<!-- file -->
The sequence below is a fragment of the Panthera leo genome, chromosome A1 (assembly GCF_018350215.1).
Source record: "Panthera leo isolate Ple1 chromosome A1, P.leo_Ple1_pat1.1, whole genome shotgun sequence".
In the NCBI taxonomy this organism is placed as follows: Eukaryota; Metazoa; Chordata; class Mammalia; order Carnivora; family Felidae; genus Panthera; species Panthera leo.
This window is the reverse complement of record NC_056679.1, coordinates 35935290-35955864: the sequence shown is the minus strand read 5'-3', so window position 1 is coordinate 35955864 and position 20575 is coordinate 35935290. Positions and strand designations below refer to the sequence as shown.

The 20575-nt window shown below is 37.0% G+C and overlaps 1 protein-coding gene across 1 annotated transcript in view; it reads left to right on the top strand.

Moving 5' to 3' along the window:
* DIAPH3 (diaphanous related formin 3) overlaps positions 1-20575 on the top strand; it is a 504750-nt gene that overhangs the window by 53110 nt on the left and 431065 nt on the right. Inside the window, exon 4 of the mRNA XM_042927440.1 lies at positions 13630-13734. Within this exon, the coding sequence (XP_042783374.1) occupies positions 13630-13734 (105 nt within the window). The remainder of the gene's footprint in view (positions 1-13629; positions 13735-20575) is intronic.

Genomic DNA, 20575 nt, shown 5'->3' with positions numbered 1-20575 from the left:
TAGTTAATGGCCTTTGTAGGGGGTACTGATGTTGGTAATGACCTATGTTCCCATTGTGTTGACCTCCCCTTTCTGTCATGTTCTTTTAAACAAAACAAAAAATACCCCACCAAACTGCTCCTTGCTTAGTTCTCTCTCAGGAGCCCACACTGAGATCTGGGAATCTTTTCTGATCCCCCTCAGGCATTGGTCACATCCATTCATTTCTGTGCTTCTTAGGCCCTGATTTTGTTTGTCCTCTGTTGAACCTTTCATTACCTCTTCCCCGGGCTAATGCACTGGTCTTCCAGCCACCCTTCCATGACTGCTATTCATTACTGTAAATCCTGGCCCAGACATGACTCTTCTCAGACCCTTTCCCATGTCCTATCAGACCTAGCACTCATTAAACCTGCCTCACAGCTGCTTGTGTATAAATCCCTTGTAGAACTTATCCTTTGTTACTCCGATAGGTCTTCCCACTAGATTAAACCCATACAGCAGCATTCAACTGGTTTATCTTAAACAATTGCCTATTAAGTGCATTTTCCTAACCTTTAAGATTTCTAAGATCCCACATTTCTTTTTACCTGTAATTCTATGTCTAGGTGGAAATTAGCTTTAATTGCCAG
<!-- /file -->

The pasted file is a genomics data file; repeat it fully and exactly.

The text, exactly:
The sequence below is a fragment of the Panthera leo genome, chromosome A1 (assembly GCF_018350215.1).
Source record: "Panthera leo isolate Ple1 chromosome A1, P.leo_Ple1_pat1.1, whole genome shotgun sequence".
In the NCBI taxonomy this organism is placed as follows: Eukaryota; Metazoa; Chordata; class Mammalia; order Carnivora; family Felidae; genus Panthera; species Panthera leo.
This window is the reverse complement of record NC_056679.1, coordinates 35935290-35955864: the sequence shown is the minus strand read 5'-3', so window position 1 is coordinate 35955864 and position 20575 is coordinate 35935290. Positions and strand designations below refer to the sequence as shown.

The 20575-nt window shown below is 37.0% G+C and overlaps 1 protein-coding gene across 1 annotated transcript in view; it reads left to right on the top strand.

Moving 5' to 3' along the window:
* DIAPH3 (diaphanous related formin 3) overlaps positions 1-20575 on the top strand; it is a 504750-nt gene that overhangs the window by 53110 nt on the left and 431065 nt on the right. Inside the window, exon 4 of the mRNA XM_042927440.1 lies at positions 13630-13734. Within this exon, the coding sequence (XP_042783374.1) occupies positions 13630-13734 (105 nt within the window). The remainder of the gene's footprint in view (positions 1-13629; positions 13735-20575) is intronic.

Genomic DNA, 20575 nt, shown 5'->3' with positions numbered 1-20575 from the left:
TAGTTAATGGCCTTTGTAGGGGGTACTGATGTTGGTAATGACCTATGTTCCCATTGTGTTGACCTCCCCTTTCTGTCATGTTCTTTTAAACAAAACAAAAAATACCCCACCAAACTGCTCCTTGCTTAGTTCTCTCTCAGGAGCCCACACTGAGATCTGGGAATCTTTTCTGATCCCCCTCAGGCATTGGTCACATCCATTCATTTCTGTGCTTCTTAGGCCCTGATTTTGTTTGTCCTCTGTTGAACCTTTCATTACCTCTTCCCCGGGCTAATGCACTGGTCTTCCAGCCACCCTTCCATGACTGCTATTCATTACTGTAAATCCTGGCCCAGACATGACTCTTCTCAGACCCTTTCCCATGTCCTATCAGACCTAGCACTCATTAAACCTGCCTCACAGCTGCTTGTGTATAAATCCCTTGTAGAACTTATCCTTTGTTACTCCGATAGGTCTTCCCACTAGATTAAACCCATACAGCAGCATTCAACTGGTTTATCTTAAACAATTGCCTATTAAGTGCATTTTCCTAACCTTTAAGATTTCTAAGATCCCACATTTCTTTTTACCTGTAATTCTATGTCTAGGTGGAAATTAGCTTTAATTGCCAG